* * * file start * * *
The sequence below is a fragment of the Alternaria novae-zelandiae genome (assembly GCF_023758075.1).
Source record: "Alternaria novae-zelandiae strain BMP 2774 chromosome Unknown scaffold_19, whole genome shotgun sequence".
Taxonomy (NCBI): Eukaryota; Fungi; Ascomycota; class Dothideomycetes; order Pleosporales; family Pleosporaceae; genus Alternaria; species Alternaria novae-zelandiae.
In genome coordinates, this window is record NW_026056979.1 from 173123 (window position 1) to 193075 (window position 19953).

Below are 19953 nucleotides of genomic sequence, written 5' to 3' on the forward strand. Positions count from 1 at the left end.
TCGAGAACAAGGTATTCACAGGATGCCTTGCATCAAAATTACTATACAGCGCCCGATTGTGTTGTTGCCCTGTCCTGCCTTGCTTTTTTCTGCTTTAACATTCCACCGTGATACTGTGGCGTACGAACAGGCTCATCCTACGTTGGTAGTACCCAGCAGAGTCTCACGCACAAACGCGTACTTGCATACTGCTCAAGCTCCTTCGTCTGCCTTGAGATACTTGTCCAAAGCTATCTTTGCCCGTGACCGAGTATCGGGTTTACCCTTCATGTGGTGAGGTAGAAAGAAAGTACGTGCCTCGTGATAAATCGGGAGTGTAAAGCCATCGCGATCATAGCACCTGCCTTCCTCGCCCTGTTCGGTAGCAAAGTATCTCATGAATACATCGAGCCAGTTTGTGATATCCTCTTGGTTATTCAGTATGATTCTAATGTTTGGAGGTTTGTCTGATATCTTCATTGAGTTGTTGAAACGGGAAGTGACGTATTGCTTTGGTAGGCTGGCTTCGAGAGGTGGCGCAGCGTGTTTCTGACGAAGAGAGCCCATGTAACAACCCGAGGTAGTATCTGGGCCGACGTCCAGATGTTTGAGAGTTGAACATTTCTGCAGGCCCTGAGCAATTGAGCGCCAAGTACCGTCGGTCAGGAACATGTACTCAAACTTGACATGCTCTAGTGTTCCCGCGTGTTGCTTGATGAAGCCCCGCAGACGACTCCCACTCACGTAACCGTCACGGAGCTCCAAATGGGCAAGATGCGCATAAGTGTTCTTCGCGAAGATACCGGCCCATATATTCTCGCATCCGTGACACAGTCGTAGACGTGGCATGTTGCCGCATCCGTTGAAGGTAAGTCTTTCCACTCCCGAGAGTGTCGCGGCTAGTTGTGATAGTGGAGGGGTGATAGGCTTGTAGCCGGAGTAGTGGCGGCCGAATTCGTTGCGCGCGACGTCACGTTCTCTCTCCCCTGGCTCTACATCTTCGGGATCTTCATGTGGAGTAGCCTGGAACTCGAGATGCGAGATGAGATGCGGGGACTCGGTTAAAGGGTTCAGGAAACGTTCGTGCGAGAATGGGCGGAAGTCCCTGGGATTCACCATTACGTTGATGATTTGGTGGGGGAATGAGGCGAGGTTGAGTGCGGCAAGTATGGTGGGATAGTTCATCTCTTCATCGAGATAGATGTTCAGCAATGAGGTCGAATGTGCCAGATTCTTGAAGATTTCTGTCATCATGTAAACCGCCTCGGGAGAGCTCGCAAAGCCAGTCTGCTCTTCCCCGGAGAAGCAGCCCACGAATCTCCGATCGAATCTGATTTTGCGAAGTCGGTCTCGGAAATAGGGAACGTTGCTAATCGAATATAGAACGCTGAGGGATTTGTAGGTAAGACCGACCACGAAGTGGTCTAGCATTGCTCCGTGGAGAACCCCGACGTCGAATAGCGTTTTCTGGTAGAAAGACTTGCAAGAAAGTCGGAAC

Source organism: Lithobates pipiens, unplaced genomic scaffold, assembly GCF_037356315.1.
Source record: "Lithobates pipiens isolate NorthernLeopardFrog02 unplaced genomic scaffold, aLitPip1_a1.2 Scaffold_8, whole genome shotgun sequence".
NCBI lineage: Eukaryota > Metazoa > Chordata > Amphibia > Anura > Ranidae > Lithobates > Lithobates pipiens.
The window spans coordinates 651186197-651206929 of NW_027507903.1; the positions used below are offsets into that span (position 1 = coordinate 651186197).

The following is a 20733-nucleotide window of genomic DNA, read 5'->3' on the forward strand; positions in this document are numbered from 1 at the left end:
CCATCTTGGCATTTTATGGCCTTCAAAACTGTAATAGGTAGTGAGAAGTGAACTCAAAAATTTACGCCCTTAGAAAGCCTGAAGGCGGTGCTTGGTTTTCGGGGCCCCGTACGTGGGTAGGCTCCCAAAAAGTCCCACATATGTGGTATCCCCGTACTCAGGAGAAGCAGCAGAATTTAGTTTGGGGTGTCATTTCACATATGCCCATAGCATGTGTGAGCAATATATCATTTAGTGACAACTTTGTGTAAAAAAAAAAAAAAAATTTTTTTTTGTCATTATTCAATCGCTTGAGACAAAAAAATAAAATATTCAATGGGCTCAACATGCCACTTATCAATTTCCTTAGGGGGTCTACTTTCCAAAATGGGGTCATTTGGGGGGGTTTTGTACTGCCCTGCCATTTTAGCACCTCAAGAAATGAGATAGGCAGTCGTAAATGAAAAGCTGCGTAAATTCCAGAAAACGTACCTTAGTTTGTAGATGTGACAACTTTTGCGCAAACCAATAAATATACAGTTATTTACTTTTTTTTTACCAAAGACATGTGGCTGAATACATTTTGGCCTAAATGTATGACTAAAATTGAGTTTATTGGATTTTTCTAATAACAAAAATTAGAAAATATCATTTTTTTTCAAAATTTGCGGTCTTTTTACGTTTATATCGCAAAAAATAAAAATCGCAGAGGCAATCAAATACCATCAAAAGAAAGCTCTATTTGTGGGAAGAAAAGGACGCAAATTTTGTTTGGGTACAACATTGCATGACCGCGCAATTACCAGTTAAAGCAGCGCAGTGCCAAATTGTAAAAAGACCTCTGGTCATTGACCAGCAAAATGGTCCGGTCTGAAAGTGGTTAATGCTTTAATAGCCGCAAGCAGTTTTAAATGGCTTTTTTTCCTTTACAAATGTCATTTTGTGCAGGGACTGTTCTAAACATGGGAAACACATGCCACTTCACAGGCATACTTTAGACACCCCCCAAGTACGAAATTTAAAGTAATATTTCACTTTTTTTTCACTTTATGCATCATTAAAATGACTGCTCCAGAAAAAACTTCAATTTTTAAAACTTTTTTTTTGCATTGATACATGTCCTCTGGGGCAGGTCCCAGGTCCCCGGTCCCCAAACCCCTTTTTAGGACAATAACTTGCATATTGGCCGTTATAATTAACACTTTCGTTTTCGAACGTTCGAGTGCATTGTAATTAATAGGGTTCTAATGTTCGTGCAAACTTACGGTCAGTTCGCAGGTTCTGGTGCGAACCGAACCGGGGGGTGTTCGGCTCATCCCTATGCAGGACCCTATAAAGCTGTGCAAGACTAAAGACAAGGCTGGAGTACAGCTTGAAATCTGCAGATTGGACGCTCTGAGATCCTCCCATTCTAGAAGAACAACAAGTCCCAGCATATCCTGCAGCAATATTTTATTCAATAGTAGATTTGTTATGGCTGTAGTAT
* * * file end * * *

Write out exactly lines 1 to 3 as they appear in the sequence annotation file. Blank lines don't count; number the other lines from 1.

The sequence below is a fragment of the Alternaria novae-zelandiae genome (assembly GCF_023758075.1).
Source record: "Alternaria novae-zelandiae strain BMP 2774 chromosome Unknown scaffold_19, whole genome shotgun sequence".
Taxonomy (NCBI): Eukaryota; Fungi; Ascomycota; class Dothideomycetes; order Pleosporales; family Pleosporaceae; genus Alternaria; species Alternaria novae-zelandiae.